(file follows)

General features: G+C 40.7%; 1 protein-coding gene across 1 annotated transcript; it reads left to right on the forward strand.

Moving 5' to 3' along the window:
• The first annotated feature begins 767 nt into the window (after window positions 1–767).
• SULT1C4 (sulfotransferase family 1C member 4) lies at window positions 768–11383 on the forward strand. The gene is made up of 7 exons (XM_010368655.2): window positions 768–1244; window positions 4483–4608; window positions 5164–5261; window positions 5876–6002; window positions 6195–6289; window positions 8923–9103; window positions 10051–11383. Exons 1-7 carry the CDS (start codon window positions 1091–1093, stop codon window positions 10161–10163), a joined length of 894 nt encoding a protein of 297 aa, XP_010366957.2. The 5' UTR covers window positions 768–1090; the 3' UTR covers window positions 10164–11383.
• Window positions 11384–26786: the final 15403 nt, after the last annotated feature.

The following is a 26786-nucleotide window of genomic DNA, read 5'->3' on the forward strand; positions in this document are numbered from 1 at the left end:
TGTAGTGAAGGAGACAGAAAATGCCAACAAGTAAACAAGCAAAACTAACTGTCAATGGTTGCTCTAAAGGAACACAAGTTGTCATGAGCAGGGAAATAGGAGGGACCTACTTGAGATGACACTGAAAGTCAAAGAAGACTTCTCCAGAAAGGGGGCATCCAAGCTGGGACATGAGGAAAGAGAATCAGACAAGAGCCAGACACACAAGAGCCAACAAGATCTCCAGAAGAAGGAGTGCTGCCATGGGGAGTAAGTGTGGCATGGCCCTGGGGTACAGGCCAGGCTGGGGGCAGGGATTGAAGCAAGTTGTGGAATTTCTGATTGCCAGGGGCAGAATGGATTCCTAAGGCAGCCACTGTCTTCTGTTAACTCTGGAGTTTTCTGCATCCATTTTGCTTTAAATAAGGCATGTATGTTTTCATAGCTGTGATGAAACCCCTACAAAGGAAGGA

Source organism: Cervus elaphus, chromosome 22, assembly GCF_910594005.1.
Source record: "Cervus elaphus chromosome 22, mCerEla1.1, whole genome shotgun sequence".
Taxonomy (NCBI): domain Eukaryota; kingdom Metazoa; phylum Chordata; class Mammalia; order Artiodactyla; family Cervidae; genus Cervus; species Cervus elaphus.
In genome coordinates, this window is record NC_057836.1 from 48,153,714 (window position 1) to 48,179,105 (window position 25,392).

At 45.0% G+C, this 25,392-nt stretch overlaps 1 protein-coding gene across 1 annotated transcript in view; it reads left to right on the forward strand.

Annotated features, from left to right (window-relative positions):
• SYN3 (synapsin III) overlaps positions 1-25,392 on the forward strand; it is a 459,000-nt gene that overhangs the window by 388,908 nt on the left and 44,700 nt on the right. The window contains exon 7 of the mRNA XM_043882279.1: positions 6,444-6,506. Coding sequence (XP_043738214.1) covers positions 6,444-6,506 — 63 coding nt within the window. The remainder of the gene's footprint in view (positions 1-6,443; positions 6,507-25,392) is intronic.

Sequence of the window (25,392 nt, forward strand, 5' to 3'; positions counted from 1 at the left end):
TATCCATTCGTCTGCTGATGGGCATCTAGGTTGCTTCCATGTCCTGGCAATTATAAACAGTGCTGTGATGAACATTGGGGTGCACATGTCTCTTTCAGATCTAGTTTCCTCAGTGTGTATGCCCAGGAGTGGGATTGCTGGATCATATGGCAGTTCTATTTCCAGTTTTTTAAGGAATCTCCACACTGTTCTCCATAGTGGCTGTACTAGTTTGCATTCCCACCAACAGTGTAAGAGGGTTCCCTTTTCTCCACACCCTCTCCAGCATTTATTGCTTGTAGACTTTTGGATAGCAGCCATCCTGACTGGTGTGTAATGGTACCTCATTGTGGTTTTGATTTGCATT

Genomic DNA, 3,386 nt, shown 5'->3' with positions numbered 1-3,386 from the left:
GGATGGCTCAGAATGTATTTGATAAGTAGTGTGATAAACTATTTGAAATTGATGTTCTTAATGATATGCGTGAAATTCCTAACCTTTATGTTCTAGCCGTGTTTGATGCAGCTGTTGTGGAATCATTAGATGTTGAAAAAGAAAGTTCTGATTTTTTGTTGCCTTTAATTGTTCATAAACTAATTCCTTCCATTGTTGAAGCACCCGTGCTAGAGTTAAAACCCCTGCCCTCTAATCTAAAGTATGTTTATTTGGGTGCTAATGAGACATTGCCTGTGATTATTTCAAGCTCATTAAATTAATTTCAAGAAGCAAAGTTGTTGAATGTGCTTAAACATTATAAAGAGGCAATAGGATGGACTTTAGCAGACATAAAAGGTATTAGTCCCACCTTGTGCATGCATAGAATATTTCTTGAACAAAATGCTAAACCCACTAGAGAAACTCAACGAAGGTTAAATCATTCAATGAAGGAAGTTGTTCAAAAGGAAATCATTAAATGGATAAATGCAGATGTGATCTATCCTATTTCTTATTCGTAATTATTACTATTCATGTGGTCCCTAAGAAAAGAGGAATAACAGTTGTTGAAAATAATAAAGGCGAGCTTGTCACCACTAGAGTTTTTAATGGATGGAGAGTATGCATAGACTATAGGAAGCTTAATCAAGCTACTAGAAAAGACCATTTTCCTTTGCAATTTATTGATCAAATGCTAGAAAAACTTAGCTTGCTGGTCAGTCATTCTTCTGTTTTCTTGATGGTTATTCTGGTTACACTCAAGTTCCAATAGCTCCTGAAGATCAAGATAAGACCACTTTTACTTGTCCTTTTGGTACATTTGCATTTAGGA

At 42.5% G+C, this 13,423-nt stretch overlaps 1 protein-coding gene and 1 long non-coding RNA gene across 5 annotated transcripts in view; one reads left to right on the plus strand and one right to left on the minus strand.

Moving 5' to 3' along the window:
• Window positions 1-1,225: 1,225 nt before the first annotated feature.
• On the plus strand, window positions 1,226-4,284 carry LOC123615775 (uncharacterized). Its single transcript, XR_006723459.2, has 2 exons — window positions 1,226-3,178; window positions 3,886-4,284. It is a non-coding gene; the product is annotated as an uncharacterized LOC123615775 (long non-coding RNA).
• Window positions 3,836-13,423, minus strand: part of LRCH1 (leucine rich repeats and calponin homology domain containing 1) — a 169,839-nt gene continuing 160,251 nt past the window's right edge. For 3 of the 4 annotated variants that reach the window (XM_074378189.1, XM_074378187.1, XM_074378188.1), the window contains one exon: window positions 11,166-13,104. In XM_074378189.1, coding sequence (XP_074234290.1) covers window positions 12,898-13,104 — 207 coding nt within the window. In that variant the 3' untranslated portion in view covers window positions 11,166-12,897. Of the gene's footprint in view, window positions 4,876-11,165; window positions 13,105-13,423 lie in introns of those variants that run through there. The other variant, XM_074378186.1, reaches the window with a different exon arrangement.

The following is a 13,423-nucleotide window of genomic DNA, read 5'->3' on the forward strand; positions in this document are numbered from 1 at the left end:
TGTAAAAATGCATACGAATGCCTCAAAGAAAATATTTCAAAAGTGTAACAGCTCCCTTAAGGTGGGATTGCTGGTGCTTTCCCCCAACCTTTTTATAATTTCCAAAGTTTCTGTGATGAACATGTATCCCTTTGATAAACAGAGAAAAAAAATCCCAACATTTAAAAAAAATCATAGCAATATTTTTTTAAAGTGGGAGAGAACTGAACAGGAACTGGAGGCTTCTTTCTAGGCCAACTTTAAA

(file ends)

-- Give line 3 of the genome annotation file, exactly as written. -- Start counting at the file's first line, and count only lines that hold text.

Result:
• The first annotated feature begins 767 nt into the window (after window positions 1–767).